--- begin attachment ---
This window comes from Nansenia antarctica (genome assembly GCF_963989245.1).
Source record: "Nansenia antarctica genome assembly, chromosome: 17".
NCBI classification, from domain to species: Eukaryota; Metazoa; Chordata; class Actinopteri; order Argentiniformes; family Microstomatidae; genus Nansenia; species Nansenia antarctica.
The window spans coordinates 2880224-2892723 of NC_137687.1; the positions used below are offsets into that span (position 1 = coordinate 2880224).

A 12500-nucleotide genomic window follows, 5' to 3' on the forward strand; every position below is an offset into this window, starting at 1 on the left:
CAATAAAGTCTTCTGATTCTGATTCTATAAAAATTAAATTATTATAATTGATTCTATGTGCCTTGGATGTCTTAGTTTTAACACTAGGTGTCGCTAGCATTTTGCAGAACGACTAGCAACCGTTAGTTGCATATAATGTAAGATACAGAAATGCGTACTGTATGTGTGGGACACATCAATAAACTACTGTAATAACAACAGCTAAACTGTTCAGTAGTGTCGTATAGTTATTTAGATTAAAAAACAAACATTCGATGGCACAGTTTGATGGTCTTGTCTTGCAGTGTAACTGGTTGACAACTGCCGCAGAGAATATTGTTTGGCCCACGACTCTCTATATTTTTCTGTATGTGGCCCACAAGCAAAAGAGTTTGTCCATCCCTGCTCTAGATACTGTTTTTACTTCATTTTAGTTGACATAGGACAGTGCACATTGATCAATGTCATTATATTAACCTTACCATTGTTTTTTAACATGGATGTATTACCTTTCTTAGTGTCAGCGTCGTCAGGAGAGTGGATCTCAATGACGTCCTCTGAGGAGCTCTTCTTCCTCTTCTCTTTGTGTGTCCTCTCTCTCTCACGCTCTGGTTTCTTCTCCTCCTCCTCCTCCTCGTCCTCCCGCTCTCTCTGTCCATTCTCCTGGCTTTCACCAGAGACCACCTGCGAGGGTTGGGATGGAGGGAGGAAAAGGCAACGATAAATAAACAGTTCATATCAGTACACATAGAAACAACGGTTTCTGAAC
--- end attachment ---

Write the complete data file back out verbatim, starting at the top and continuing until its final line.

This window comes from Nansenia antarctica (genome assembly GCF_963989245.1).
Source record: "Nansenia antarctica genome assembly, chromosome: 17".
NCBI classification, from domain to species: Eukaryota; Metazoa; Chordata; class Actinopteri; order Argentiniformes; family Microstomatidae; genus Nansenia; species Nansenia antarctica.
The window spans coordinates 2880224-2892723 of NC_137687.1; the positions used below are offsets into that span (position 1 = coordinate 2880224).

A 12500-nucleotide genomic window follows, 5' to 3' on the forward strand; every position below is an offset into this window, starting at 1 on the left:
CAATAAAGTCTTCTGATTCTGATTCTATAAAAATTAAATTATTATAATTGATTCTATGTGCCTTGGATGTCTTAGTTTTAACACTAGGTGTCGCTAGCATTTTGCAGAACGACTAGCAACCGTTAGTTGCATATAATGTAAGATACAGAAATGCGTACTGTATGTGTGGGACACATCAATAAACTACTGTAATAACAACAGCTAAACTGTTCAGTAGTGTCGTATAGTTATTTAGATTAAAAAACAAACATTCGATGGCACAGTTTGATGGTCTTGTCTTGCAGTGTAACTGGTTGACAACTGCCGCAGAGAATATTGTTTGGCCCACGACTCTCTATATTTTTCTGTATGTGGCCCACAAGCAAAAGAGTTTGTCCATCCCTGCTCTAGATACTGTTTTTACTTCATTTTAGTTGACATAGGACAGTGCACATTGATCAATGTCATTATATTAACCTTACCATTGTTTTTTAACATGGATGTATTACCTTTCTTAGTGTCAGCGTCGTCAGGAGAGTGGATCTCAATGACGTCCTCTGAGGAGCTCTTCTTCCTCTTCTCTTTGTGTGTCCTCTCTCTCTCACGCTCTGGTTTCTTCTCCTCCTCCTCCTCCTCGTCCTCCCGCTCTCTCTGTCCATTCTCCTGGCTTTCACCAGAGACCACCTGCGAGGGTTGGGATGGAGGGAGGAAAAGGCAACGATAAATAAACAGTTCATATCAGTACACATAGAAACAACGGTTTCTGAAC